Sen. Jeff Brandes filed legislation last week that would allow transportation network companies like Uber and Lyft to place digital advertising atop cars used under their platforms.
Brandes has long been a staunch supporter of technology as a solution to transportation and transit deficiencies in the state and has fought for years to make the regulatory climate more conducive to companies like Uber and Lyft.
This bill furthers those efforts by providing another means for company revenue and would help smaller companies compete in a crowded market. The bill also includes protections to ensure advertisements are not offensive or overly obtrusive and provides benefits to local governments and non-profits by making advertising available to them free of charge.
The bills place limits on the sign’s size restricting them to no taller than 20 inches and no longer than 54 inches. Regardless of the size, the sign could not extend beyond the rear of front windshield or otherwise impair the driver’s vision.
The signs could only operate while the vehicle is running.
The proposed legislation also requires advertisements to abide by all state guidelines regarding lighting requirements.
Transportation network companies would also have to provide at least 10% of their advertising stock to governments, nonprofit or charitable organizations at no cost..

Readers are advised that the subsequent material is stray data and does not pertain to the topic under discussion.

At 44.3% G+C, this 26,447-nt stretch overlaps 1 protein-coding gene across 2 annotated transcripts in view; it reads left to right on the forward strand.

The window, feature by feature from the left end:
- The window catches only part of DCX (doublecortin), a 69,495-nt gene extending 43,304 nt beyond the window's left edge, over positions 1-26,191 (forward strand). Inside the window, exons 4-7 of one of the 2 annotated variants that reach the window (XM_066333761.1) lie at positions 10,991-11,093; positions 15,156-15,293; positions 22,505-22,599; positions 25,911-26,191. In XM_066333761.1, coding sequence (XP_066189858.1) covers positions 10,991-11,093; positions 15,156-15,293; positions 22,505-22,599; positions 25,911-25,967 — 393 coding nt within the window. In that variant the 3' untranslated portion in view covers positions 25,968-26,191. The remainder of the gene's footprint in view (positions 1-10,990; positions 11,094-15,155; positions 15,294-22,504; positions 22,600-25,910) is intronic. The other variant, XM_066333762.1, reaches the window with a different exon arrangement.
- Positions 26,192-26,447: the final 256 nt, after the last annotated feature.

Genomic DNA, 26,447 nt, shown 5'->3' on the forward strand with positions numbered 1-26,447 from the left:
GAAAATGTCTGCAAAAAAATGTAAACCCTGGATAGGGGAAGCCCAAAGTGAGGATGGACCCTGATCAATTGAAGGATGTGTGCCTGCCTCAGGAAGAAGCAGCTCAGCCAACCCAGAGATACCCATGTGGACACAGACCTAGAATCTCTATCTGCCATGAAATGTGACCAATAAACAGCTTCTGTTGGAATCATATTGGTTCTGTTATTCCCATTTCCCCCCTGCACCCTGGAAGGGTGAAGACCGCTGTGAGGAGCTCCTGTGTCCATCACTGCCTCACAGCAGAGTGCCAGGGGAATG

The signs would be prohibited from advertising any illegal goods or services or any ads that include nudity, depictions of violence or disparaging or false advertisements.
Transportation network companies are any business that provides prearranged rides, typically through the use of a mobile application. The bill does not address whether drivers working under a transportation network platform, who are typically independent contractors who use their personal vehicles, would have to agree to use the digital advertising in order to continue working for the company.
The pair of bills also do not address whether the digital advertising boards would be permanently attached to the vehicle or if they could be removed when the car is not in use for transportation for-hire services. Nor does it address whether a driver who uses their private vehicle to work for a transportation network company would be able to share in the profits from advertising proceeds.
The bills also adds a category for luxury ground transportation network companies that requires them to follow the same laws as traditional TNCs.